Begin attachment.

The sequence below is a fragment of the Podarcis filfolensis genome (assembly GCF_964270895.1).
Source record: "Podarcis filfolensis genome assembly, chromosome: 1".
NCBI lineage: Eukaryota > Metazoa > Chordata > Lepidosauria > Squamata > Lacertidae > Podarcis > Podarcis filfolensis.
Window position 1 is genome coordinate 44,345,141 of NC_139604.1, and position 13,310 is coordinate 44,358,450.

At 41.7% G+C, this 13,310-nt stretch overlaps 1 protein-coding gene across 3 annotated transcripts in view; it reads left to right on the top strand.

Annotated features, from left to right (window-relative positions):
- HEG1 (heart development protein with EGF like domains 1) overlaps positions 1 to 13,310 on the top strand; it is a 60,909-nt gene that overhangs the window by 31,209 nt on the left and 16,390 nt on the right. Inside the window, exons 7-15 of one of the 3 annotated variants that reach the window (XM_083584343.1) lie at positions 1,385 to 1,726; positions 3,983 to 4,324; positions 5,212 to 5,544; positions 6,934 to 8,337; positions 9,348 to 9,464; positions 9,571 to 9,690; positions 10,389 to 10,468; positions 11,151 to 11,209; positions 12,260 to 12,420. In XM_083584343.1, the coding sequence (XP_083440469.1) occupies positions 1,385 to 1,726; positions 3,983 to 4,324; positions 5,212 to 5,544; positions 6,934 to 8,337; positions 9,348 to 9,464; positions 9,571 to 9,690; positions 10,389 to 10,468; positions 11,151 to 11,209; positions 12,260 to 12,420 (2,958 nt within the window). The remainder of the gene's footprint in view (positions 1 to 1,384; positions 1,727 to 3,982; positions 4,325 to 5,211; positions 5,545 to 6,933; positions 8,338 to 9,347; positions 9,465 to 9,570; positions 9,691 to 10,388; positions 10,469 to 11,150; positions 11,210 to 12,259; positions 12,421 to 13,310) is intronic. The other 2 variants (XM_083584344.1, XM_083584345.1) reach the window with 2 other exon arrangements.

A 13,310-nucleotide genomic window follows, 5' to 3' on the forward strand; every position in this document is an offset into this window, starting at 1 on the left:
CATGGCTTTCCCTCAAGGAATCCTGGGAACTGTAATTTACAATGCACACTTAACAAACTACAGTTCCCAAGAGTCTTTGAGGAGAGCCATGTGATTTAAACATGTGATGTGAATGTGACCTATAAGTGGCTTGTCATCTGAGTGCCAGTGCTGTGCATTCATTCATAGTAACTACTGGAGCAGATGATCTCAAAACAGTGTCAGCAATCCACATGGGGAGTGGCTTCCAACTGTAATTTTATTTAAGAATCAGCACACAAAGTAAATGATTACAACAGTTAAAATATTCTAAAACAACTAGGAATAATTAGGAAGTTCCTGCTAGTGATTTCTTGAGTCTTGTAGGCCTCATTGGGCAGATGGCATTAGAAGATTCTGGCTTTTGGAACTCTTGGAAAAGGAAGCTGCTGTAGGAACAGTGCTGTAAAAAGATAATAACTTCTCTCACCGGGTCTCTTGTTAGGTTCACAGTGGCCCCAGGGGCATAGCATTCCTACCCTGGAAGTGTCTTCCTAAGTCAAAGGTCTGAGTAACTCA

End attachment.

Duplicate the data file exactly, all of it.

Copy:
The sequence below is a fragment of the Podarcis filfolensis genome (assembly GCF_964270895.1).
Source record: "Podarcis filfolensis genome assembly, chromosome: 1".
NCBI lineage: Eukaryota > Metazoa > Chordata > Lepidosauria > Squamata > Lacertidae > Podarcis > Podarcis filfolensis.
Window position 1 is genome coordinate 44,345,141 of NC_139604.1, and position 13,310 is coordinate 44,358,450.

At 41.7% G+C, this 13,310-nt stretch overlaps 1 protein-coding gene across 3 annotated transcripts in view; it reads left to right on the top strand.

Annotated features, from left to right (window-relative positions):
- HEG1 (heart development protein with EGF like domains 1) overlaps positions 1 to 13,310 on the top strand; it is a 60,909-nt gene that overhangs the window by 31,209 nt on the left and 16,390 nt on the right. Inside the window, exons 7-15 of one of the 3 annotated variants that reach the window (XM_083584343.1) lie at positions 1,385 to 1,726; positions 3,983 to 4,324; positions 5,212 to 5,544; positions 6,934 to 8,337; positions 9,348 to 9,464; positions 9,571 to 9,690; positions 10,389 to 10,468; positions 11,151 to 11,209; positions 12,260 to 12,420. In XM_083584343.1, the coding sequence (XP_083440469.1) occupies positions 1,385 to 1,726; positions 3,983 to 4,324; positions 5,212 to 5,544; positions 6,934 to 8,337; positions 9,348 to 9,464; positions 9,571 to 9,690; positions 10,389 to 10,468; positions 11,151 to 11,209; positions 12,260 to 12,420 (2,958 nt within the window). The remainder of the gene's footprint in view (positions 1 to 1,384; positions 1,727 to 3,982; positions 4,325 to 5,211; positions 5,545 to 6,933; positions 8,338 to 9,347; positions 9,465 to 9,570; positions 9,691 to 10,388; positions 10,469 to 11,150; positions 11,210 to 12,259; positions 12,421 to 13,310) is intronic. The other 2 variants (XM_083584344.1, XM_083584345.1) reach the window with 2 other exon arrangements.

A 13,310-nucleotide genomic window follows, 5' to 3' on the forward strand; every position in this document is an offset into this window, starting at 1 on the left:
CATGGCTTTCCCTCAAGGAATCCTGGGAACTGTAATTTACAATGCACACTTAACAAACTACAGTTCCCAAGAGTCTTTGAGGAGAGCCATGTGATTTAAACATGTGATGTGAATGTGACCTATAAGTGGCTTGTCATCTGAGTGCCAGTGCTGTGCATTCATTCATAGTAACTACTGGAGCAGATGATCTCAAAACAGTGTCAGCAATCCACATGGGGAGTGGCTTCCAACTGTAATTTTATTTAAGAATCAGCACACAAAGTAAATGATTACAACAGTTAAAATATTCTAAAACAACTAGGAATAATTAGGAAGTTCCTGCTAGTGATTTCTTGAGTCTTGTAGGCCTCATTGGGCAGATGGCATTAGAAGATTCTGGCTTTTGGAACTCTTGGAAAAGGAAGCTGCTGTAGGAACAGTGCTGTAAAAAGATAATAACTTCTCTCACCGGGTCTCTTGTTAGGTTCACAGTGGCCCCAGGGGCATAGCATTCCTACCCTGGAAGTGTCTTCCTAAGTCAAAGGTCTGAGTAACTCA